clock menu more-arrow no yes mobile

Filed under:

Amazon to Bring Restaurant Food Delivery to More Than 20 Cities in the U.S.

New, 1 comment

The delivery wars are heating up.

A major player has entered the ongoing food delivery wars: Amazon announced late yesterday it would be expanding its Prime Now-based restaurant delivery into 20 major metropolitan areas across the U.S. Tech Crunch notes the service went live in parts of Los Angeles this week.

Amazon first tested its restaurant food delivery service in Seattle this past August. By September, the retail giant secured partnerships with several restaurants in the Seattle area to bring lunch and dinner to citizens in certain parts of the Emerald City. The service works through Amazon's Prime Now application, which offers free two-hour delivery and 1-hour delivery for $7.99. According to Tech Crunch, Amazon plans to bring its restaurant delivery service to all of the markets Prime Now currently services, which includes Atlanta, Austin, Baltimore, Chicago, Dallas, Houston, Indianapolis, Las Vegas, L.A., and the cities in Orange Country, New York, Miami, Minneapolis and St. Paul, Phoenix, Portland, Sacramento, San Antonio, San Francisco, and Seattle.

Food delivery is just another perk for Amazon Prime members

The interesting part of this new project is that Amazon is not simply offering this service to compete with existing delivery services — though its marketing muscle, well-established infrastructure, technological prowess, and massive user base mean it cannot avoid being among the competition. The service is being framed as another perk for users of Amazon Prime. Amazon charges Prime users $99 per year for the service, so in order to keep those customers paying year after year it has been adding various perks each year including free e-books, free music streaming, and free TV shows and movies.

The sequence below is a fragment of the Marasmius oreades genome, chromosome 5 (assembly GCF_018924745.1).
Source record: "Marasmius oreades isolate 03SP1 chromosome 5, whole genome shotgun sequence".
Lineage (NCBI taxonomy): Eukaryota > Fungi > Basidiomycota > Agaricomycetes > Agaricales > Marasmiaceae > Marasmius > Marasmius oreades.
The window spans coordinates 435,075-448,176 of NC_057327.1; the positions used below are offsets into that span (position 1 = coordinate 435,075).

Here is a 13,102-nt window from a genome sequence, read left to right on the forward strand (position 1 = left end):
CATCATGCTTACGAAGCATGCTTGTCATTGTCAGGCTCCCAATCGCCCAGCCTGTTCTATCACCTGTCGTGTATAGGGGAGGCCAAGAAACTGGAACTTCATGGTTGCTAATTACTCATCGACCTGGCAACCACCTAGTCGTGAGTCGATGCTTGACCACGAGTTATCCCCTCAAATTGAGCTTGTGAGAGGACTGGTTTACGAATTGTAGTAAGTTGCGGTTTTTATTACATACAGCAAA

Amazon's Prime Now restaurant delivery is free for now, and menu prices are not inflated to help cover the cost, but at some point Tech Crunch writes the company will start charging for the service. Apparently, Amazon makes a small profit from the service via a revenue share model with restaurants that use it, though it has not disclosed its take from each sale. According to a company representative, Amazon sees restaurant food delivery as a viable growth sector for 2016. When asked if Amazon is serious about getting into restaurant delivery, publicist Tom Cook said, "Yes. Since September we've launched restaurant delivery on Prime Now in Seattle, Portland, and now Los Angeles. We are constantly looking at ways to add value to Prime and restaurant delivery is another great service for Prime customers."

So should Caviar, Seamless, Grubhub, UberEats, Eat24, and Postmates be worried? The companies are sure to be watching Amazon's every move right now. Existing Prime customers are likely to try the service as it hits each metro area if only because it's still a free perk. But will Amazon be able to compete with the delivery marketshare of Seamless, the exclusivity of offerings on Caviar, the sneaky Postmates model, or the popularity of Uber? It's too soon to tell. For its LA launch, Amazon is offering delivery from "dozens" of restaurants in several zip codes and a few grocery markets.

An Amazon representative explained that the company is not releasing a full list of restaurants available on the application in Los Angeles because the offerings vary by zip code, but in the Westwood neighborhood of LA, where UCLA students might have student Prime memberships, there are at least 30 options for tacos, pizza, churros, Thai, and sushi. Amazon has even partnered with a more elevated dining option Fundamental LA, showing a commitment to expanding not only the variety but the breadth of meal offerings available for delivery.

Update 11/11; 12:08 p.m.: An earlier version of this post stated Amazon's LA restaurant offerings were limited to five restaurants; in fact, the retail giant has partnered with "dozens" of restaurants in various zip codes across LA, according to a company representative.